Bookworm: Questions of life and death
“Will My Cat Eat My Eyeballs? Big Questions from Tiny Mortals about Death”
- By Caitlin Doughty
- c. 2019, Norton
- $25.95, $34.95 Canada; 222 pages
Like many felines, your Fluffy is a fussy eater. She only dines on the freshest food, and if it’s the flavor she doesn’t like today, she’ll starve before she’ll take a bite. There are some days, in fact, that you can’t get her to sample one morsel which, you’ll see after you’ve read “Will My Cat Eat My Eyeballs” by Caitlin Doughty, may be a very good thing.
As a mortician, funeral home owner, and writer, Doughty gets a lot of questions about death and dying and some of them are from kids. She’s “willing to answer strange questions” with answers that are sometimes just as strange.
What, for instance, would happen if you died while you were in space? Doughty answers with a few examples, saying that NASA doesn’t know – yet – but there are options, if that should ever happen. One of them is a long shot, but it’s a really cool possibility.
Maybe your family has grandma’s ashes sitting in the living room. However did a whole human body fit inside that little urn? It’s a matter of physics, in a way: the human body is mostly made of liquids and fats that will evaporate in a super-hot crematorium. What’s left are “cremated remains” in “a thrilling combo of calcium phosphates, carbonates, and minerals and salts.”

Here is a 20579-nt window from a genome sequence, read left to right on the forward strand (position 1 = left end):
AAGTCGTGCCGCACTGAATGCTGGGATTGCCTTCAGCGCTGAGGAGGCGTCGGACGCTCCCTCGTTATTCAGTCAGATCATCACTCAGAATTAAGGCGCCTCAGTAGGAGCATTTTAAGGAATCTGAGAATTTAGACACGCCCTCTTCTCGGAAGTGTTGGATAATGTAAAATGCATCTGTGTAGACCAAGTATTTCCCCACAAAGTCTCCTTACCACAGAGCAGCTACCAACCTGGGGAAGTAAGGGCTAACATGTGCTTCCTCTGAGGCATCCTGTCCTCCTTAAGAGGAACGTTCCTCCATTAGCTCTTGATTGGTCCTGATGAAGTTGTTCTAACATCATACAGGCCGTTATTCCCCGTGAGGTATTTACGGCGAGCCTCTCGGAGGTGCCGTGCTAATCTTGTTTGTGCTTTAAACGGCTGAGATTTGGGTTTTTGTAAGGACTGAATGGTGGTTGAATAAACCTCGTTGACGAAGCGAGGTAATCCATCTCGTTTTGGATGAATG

Will your body make a mess when you die? Says Doughty, there’s a good probability but you shouldn’t be embarrassed. Funeral home workers are used to cleaning up body fluids and preventing further “leakage” and such, so no worries.
Learn what happens to the sibling when one conjoined twin dies. Read about why you can go ahead and make a face without worrying but forget about eating popcorn before you’re cremated. Find out how American cemeteries differ from those in Germany, why you shouldn’t drink the water near a Civil War cemetery, and how you can become a plastic corpse in a traveling exhibit. And then take a seat.
People die in homes all the time, “more homes than you probably realize.” One of them could be yours…
The very first thing you need to know about “Will My Cat Eat My Eyeballs?” is that the sub-title could be misleading: it’s absolutely not a book for anyone “tiny.”
From tiny mortals, not for. It would be easy to think otherwise: the questions are kiddish, author Caitlin Doughty’s answers are nudge-and-wink funny, and lighthearted drawings accompany each chapter. Read a little, though, and you’ll see that this book is really more for young adults, at least, and grown-ups, for sure, especially those who love dark laughs. Yes, there’s serious science here, but also cultural lessons in death and dying, a little history, and a touch of gruesomeness wrapped in that shroud of sharp, witty humor.
Readers who wonder what’ll happen to their mortal remains will find this book dead-on. If you’ve got a streak of Goth in you, you can’t miss it. When you want something different, read “Will My Cat Eat My Eyeballs?” and get food for thought.
“How to Treat People: A Nurse’s Notes”
- By Molly Case